Recorded in the autumn of 1969, these two albums, Free An’ One (quartet) and The Seven Ages Of Man (big band) were released the following year but soon became unavailable and were sought after for many years. They came at a time when mainstream/modern jazz was under attack from both free-form jazz and jazz-rock, and these could be seen as how Stan Tracey responded to this. As the pianist explained in the liner notes to Free An’ One, when asked if anything was written down in advance: “No, we just started playing. But we felt free to drift into a set sequence like the blues or ‘I Got Rhythm’ at any time. And we always drifted out of it again.”
The long track on CD1, Free An’ One, epitomises this. The musicians were given a free hand and responded accordingly, interacting and pushing it forward, although Tracey, and to a certain extent altoist Peter King, clearly pulls it back into familiar territory when necessary. It helped that the musicians were at ease with each other; although Bryan Spring was a newcomer, Dave Green had been playing with Tracey for over a year and King, who plays beautifully, was firmly rooted in bop. Their interplay and musical conversation, ebbing and flowing, is particularly evident on Nudgy Vamp.
The Seven Ages Of Man was recorded the following month and it shows the way Tracey was starting to think how further improvisation could be included within the structure (and strictures) of a big band.
Tracey’s piano introduces the opener, disguising its direction, but when the full band arrives, no doubts – a full force of energetic and exciting music, driven by a propulsive rhythm section; Skidmore’s solo, showing clear intention of incorporating freer elements, and the clarity of the brass, trumpets in particular, give a tantalising indication of what this band could have been like live.
The tracks loosely follow Shakespeare’s Seven Ages, described by Jaques in As You Like It. Some relate more than others – the slower Enter Romeo, the “lover sighing … with a woeful ballad made to his mistress’ eyebrow”; Ricotti’s vibes on Panto’ Panta reflecting the slightly comic figure of Pantalone, the weak old man, soft tones in contrast against the barrage of the band.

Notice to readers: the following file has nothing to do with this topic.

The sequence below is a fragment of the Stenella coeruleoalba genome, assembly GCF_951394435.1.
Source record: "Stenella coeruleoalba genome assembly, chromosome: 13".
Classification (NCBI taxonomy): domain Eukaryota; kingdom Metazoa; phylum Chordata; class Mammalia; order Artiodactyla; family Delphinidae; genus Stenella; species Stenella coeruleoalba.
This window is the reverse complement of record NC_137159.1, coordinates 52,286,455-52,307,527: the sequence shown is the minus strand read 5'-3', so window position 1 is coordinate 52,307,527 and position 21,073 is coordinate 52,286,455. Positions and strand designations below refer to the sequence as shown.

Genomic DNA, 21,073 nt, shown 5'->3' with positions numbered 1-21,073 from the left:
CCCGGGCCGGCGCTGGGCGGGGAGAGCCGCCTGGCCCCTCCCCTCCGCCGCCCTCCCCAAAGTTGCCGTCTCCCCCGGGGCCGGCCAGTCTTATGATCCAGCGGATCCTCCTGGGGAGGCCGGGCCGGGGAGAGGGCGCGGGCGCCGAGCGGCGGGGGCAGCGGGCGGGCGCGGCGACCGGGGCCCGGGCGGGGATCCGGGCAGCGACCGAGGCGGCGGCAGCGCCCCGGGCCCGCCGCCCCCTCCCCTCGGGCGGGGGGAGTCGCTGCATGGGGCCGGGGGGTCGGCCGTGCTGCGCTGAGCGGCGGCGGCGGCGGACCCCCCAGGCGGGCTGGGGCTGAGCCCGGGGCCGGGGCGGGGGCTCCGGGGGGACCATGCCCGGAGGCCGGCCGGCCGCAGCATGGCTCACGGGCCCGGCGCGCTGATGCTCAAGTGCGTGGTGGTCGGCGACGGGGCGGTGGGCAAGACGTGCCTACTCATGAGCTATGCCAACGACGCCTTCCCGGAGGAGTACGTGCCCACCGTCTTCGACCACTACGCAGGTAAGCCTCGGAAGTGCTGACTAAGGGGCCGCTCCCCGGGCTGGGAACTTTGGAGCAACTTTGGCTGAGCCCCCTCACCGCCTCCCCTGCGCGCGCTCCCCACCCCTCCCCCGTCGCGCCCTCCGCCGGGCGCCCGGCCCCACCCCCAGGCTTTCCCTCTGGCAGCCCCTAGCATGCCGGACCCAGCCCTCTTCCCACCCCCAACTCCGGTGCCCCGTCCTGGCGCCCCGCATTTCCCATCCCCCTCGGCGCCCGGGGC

Inevitably there are the glimpses of Ellingtonia, not only in the rich ensemble work, but also in the soloing of Tony Coe (on clarinet and in his deceptively lazy Paul Gonsalves inflected tenor work), the baritone of Ronnie Ross on Kindly Leave The Stage and Tracey’s own introduction to this track.
It’s not the Dukish suite-orientated format, however, with highly defined tempo changes, but more the shifting moods and the solos. Coe’s inventive and agile clarinet on Matinee Days is a treat, insinuating itself through ascending and descending arpeggios, showing, like Skidmore earlier, how a freer approach can be accommodated into the context of a big band – soon after to be examined in Tracey’s more experimental Tentacles.
There’s talk of more from this period of Stan Tracey’s music, so all credit to Clark Tracey for making it happen.
CD1: Rainbow At The Five Mile Road; Free An’ One; Step An’ Fetch It; The Green Kingspring Of King Springreen; Nudgy Vamp (46.03)
CD2: All The World’s A Stage; Overture And Beginners; Matinee Days; Enter Romeo; Principal Centre Stage; Wisdom In The Wings; Panto’ Panta’; Kindly Leave The Stage (36.08)
Tracey (p) with:
CD1: Peter King (as); Dave Green (b); Bryan Spring (d). Lansdowne Studios, London, 10 September 1969.
CD 2: Derek Watkins, Tony Fisher, Greg Bowen, Hank Shaw (t); Keith Christie, Chris Pyne, Mike Gibbs (tb); Peter King, Dennis Walton (as); Tony Coe (cl, ts); Alan Skidmore (ts); Ronnie Ross (bar); Dave Green (b); Bryan Spring (d); Frank Ricotti (vib). Lansdowne Studios, London, 8 October 1969.
Resteamed Records RSJ114